Like a lot of people, I don't like going to the dentist. It's a chore, and (no doubt because I put it off) there always seems to be something painful or unpleasant involved when I do go. What has this got to do with data protection? Read on...
There is a welcome amount of continuing discussion going on about the appointment of data protection officers (DPOs) in organisations. Some are having to think about it as part of their Brexit contingency planning. Others, frankly, are only just focusing on GDPR compliance. For many organisations, the realisation of the need to appoint a DPO comes from a breach or a near miss, or as a consequence of losing business because they cannot demonstrate full compliance with the GDPR.
All of these are good reasons to be thinking about appointing a DPO, and the article linked below has some good guidance about some of the things that ought to be considered when making the appointment. But I must just sound a word of warning. DPO's are at their most effective when they are an integral part of the business, and in that context the use of terms like "poacher and gamekeeper" is probably unhelpful.
I know a number of DPO's who experience the frustration of being seen as "the enemy" within their organisation. This has a number of consequences. Those who are developing initiatives that touch data will often leave the DPO out of the loop, fearing that they will be told that they can't do what they want to, or resenting the extra layer of scrutiny which will be involved in getting their project cleared. At its worst, this leads to businesses deploying new software or implementing processes which are not provided for in their privacy notices or policies, without the DPO having any input into how those have been developed. there must also be the risk that such a dynamic would put pressure on the DPO to scale back their recommendations or scrutiny, in order to ingratiate themselves with their colleagues.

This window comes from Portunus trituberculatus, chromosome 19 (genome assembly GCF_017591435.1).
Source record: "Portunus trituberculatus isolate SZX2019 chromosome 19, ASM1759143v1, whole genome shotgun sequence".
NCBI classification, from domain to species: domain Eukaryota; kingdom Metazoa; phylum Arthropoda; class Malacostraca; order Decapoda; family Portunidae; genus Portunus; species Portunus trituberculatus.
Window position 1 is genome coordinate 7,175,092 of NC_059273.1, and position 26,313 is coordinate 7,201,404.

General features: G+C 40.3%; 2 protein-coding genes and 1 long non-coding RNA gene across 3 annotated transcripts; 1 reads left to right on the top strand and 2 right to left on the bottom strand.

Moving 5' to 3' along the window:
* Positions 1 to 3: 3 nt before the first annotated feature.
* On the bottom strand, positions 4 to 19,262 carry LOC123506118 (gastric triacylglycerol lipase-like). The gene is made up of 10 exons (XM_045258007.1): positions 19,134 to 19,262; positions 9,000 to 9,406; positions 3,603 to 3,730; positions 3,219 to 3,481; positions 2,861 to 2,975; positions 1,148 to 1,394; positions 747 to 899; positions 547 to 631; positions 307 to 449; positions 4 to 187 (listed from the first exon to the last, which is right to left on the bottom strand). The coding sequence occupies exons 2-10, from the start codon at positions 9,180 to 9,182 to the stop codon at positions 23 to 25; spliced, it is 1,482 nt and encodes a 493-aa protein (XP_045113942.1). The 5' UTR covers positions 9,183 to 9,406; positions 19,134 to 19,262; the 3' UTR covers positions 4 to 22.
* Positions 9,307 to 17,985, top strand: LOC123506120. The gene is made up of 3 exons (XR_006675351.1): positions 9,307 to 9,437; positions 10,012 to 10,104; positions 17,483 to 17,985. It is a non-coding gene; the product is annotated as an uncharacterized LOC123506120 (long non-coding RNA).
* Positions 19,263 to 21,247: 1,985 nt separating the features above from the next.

Over recent years, there has been a growing awareness of the risks around shadow IT, where individuals bring their own devices or applications into the IT ecosystem of the business. In the same way, a failure to see the DPO as an integral part of the business, at every stage, poses real risks for that business's compliance. It is almost invariably a part of a broader failure to embrace a culture of privacy by design, and the jeopardy that flows from that can be a good deal more discomforting than a half hour in the dentist's chair.
You can’t be both a poacher and gamekeeper. In the real world, this means that an IT Manager, IT Director, CTO or Security Manager are highly unlikely to be able to also be a DPO. Additionally, you may find other positions that represent a conflict, such as a Marketing Manager. Be wary of these conflicts. The DPO role is fundamentally about governance and compliance. In turn, this sits naturally with legal and Security Governance teams. Larger organisations will have an in-house counsel (lawyer) who could be a DPO. They may also have a separation of operational IT Security and Security Governance teams. This separation usually results in the Governance function sitting outside of IT, which removes the conflict of interest for a DPO.